Perhaps his most noteworthy achievement was the apportionment of votes in Congress. Sherman proposed that "the proportion of suffrage in the first branch (the house) should be according to the respective numbers of free inhabitants, and that in the second branch ( the senate ) each state should have one vote." In time, with changes, this came to be known as the Connecticut, the Great or the Sherman Compromise. In all, Sherman spoke 138 times at the Convention.
Sherman was 66 at the time of this Convention. He was a New Englander, and looked like one. He was tall, his hair cut straight across his forehead. He dressed plainly. His manner, and bearing were often stiff, stern, rustic, and yet dignified. Thomas Jefferson pointing him out to a visitor remarked " that is Mr. Sherman of Connecticut, who never said a foolish thing in his life". He was an able politician and successful in accomplishing all he undertook. There is a good portrait of Sherman painted by Ralph Earl around 1774 at the Yale Gallery of Fine Arts. His contemporaries recognized his ability and honesty. His long record of service attests industry, integrity and devotion to public duty.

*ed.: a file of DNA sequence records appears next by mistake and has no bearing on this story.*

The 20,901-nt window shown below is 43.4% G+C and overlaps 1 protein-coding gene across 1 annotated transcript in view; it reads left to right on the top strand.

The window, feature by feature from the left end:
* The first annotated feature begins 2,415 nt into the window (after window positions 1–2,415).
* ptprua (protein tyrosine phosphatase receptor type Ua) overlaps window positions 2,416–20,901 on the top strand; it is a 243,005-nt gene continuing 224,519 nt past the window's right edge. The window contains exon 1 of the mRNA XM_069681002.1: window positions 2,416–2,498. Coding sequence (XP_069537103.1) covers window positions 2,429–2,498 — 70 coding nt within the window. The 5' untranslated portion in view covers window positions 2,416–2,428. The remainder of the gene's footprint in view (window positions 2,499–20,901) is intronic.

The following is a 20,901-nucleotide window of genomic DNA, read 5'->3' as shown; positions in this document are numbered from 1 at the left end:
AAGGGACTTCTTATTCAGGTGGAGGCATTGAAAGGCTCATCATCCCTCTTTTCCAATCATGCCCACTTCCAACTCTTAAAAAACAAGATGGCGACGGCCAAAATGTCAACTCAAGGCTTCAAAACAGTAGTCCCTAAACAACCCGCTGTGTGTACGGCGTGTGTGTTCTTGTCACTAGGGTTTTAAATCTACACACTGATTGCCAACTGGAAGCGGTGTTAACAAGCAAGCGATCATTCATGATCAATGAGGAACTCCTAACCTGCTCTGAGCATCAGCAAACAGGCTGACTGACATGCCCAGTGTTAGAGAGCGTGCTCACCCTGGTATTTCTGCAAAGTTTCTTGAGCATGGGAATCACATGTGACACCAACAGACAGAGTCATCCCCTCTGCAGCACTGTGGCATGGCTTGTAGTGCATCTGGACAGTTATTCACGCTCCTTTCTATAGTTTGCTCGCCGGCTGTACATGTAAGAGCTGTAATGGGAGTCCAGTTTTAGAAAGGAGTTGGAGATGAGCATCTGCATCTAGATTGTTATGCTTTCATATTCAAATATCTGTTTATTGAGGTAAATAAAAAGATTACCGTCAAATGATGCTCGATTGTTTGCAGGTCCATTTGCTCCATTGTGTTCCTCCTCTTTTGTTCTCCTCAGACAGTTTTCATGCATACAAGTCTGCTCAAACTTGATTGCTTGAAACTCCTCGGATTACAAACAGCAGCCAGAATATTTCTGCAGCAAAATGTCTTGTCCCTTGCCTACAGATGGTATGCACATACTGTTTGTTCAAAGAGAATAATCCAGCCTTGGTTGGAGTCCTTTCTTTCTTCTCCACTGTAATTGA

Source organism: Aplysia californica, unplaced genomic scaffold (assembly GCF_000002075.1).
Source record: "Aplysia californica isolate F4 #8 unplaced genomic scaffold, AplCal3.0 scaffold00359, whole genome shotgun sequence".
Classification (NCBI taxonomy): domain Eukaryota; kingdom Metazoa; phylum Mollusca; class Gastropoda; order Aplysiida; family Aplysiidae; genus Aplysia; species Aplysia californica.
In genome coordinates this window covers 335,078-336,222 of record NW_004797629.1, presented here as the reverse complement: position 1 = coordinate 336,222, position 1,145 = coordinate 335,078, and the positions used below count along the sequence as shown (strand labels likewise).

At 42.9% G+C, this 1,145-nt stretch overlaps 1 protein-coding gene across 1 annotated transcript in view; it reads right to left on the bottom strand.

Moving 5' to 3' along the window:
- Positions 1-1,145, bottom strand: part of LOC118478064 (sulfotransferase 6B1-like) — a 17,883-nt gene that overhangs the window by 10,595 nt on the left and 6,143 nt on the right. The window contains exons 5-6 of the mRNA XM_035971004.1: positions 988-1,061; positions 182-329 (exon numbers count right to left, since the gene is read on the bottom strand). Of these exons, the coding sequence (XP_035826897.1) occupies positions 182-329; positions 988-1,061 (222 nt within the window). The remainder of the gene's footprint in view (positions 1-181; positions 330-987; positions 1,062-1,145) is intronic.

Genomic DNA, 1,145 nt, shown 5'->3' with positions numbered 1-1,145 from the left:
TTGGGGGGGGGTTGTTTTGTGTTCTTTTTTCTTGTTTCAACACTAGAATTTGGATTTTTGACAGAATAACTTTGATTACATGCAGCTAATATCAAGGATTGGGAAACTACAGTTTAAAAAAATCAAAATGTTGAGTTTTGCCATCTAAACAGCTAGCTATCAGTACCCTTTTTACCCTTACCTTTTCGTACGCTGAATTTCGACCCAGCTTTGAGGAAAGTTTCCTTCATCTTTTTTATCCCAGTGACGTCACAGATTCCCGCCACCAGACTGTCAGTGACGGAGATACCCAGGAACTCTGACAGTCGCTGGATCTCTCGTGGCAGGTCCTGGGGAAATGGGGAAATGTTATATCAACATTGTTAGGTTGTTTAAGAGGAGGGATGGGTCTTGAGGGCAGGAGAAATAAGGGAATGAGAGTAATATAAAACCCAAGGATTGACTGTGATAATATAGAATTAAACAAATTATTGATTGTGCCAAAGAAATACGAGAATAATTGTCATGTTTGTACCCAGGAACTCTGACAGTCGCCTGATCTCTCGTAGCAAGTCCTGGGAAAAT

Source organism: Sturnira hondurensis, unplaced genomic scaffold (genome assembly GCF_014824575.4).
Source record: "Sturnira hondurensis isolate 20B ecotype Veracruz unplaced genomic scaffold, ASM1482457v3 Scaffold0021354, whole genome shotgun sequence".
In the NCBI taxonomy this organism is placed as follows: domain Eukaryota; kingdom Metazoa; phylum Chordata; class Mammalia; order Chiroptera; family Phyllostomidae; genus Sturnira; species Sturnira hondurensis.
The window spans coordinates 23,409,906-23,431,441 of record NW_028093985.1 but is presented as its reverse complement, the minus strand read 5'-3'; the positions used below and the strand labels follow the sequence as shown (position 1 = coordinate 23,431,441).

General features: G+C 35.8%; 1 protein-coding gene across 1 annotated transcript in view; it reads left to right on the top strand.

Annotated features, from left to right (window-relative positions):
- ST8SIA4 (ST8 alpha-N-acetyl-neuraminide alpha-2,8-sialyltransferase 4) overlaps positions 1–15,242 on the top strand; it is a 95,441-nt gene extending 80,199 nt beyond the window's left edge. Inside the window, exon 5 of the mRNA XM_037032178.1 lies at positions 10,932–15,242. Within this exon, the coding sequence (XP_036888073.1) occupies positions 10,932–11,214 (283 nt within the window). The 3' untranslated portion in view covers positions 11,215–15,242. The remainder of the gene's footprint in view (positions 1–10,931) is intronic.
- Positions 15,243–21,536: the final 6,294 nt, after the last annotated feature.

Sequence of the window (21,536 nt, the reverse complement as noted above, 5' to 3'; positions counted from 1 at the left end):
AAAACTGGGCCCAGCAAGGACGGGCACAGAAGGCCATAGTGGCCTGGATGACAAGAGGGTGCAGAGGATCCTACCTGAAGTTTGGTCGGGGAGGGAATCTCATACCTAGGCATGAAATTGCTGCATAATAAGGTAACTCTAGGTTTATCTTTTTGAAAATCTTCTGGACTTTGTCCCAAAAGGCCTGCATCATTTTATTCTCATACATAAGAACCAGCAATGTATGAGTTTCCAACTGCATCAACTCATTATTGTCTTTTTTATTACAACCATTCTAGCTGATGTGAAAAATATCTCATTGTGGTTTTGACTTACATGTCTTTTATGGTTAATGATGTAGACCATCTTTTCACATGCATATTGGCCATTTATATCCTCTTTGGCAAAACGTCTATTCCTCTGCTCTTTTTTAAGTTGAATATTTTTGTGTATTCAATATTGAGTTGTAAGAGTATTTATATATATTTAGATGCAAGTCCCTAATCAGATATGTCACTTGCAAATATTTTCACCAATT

In his last years, he was elected to the first Congress (1789-1791). He became a member of the Senate, filling the vacancy caused by the resignation of William S. Johnson. There he served until his death, in New Haven, July 23, 1793. He is buried in the Grove Street Cemetery of that city.
There are not many who achieved in a life-time, what Roger Sherman achieved; and few who accomplished as much for our country as he did in these formative years.